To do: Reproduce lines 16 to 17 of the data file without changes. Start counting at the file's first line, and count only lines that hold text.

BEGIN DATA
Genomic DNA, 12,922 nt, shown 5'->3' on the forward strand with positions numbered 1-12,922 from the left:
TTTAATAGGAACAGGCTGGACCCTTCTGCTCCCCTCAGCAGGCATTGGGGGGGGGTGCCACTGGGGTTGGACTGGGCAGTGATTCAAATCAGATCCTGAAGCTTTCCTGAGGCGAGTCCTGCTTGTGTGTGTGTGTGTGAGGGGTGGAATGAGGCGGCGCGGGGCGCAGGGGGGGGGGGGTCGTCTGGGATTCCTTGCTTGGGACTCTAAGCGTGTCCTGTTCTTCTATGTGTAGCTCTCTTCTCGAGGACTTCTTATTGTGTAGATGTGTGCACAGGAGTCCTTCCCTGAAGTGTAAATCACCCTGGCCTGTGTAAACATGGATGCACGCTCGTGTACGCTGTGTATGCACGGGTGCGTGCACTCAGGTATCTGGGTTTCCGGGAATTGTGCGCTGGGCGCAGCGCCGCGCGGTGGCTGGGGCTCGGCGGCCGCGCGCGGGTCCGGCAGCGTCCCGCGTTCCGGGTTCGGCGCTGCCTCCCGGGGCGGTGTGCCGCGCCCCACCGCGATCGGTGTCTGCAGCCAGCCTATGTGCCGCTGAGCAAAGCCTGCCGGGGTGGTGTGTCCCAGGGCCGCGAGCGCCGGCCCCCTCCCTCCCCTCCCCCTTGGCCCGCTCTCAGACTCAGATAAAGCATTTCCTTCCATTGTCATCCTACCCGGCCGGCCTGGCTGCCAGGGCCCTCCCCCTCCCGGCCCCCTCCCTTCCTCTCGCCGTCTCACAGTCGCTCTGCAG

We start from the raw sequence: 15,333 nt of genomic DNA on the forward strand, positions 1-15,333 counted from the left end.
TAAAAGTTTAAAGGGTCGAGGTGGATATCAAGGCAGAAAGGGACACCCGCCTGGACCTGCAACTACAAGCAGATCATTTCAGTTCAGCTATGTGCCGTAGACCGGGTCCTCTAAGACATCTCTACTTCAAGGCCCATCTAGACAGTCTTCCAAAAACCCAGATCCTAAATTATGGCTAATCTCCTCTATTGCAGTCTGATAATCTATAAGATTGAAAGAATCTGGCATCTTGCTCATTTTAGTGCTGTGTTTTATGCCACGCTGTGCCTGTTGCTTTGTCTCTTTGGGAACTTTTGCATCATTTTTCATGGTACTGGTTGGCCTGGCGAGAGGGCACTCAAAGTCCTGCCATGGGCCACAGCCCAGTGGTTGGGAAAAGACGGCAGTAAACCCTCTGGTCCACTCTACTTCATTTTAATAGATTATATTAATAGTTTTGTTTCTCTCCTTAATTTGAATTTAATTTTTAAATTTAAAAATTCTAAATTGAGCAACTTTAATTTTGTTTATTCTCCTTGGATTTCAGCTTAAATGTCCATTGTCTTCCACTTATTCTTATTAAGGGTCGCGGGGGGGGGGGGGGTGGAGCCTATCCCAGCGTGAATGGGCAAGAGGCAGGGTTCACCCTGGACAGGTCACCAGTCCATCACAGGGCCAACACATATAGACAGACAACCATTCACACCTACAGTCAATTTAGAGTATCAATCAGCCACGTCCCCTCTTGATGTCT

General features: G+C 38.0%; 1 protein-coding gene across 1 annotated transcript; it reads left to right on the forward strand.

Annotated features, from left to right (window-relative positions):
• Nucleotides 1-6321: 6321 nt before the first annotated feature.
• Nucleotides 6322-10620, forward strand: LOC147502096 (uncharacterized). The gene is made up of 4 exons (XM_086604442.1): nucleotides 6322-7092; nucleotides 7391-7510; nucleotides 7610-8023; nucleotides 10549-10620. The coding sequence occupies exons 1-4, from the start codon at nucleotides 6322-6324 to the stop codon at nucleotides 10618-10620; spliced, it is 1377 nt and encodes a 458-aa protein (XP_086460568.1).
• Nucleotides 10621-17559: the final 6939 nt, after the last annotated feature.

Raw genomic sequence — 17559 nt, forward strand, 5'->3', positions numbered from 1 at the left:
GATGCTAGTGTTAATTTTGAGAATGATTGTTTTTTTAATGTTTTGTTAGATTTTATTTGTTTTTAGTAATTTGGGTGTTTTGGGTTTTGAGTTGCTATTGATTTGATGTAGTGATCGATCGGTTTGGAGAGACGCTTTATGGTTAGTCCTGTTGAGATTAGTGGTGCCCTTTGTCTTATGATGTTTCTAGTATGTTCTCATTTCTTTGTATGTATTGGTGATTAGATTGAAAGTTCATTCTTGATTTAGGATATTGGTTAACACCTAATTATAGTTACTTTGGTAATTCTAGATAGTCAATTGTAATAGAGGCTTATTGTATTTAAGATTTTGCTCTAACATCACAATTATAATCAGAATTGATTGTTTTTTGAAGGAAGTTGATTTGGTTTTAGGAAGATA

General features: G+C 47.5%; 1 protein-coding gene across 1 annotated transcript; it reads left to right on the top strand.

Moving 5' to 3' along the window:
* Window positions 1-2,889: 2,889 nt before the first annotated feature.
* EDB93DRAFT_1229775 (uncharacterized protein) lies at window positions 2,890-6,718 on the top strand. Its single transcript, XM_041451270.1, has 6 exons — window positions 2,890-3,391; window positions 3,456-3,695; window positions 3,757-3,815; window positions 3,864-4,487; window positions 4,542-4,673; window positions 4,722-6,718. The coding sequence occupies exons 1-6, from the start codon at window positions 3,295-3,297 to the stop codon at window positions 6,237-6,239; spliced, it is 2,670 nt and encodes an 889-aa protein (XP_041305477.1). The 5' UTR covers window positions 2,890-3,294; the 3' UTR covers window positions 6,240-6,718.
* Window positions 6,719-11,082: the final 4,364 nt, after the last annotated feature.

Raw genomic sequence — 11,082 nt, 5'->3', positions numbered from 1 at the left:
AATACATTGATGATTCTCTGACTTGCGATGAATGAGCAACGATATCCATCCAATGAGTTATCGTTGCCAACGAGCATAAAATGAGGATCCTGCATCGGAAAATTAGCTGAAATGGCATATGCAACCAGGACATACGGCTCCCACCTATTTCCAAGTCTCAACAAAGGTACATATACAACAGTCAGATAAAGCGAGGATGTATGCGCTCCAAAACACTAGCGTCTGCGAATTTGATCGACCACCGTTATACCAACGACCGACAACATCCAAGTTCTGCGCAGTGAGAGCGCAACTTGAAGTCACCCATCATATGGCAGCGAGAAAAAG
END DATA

* Window positions 6,719-11,082: the final 4,364 nt, after the last annotated feature.

Raw genomic sequence — 11,082 nt, 5'->3', positions numbered from 1 at the left: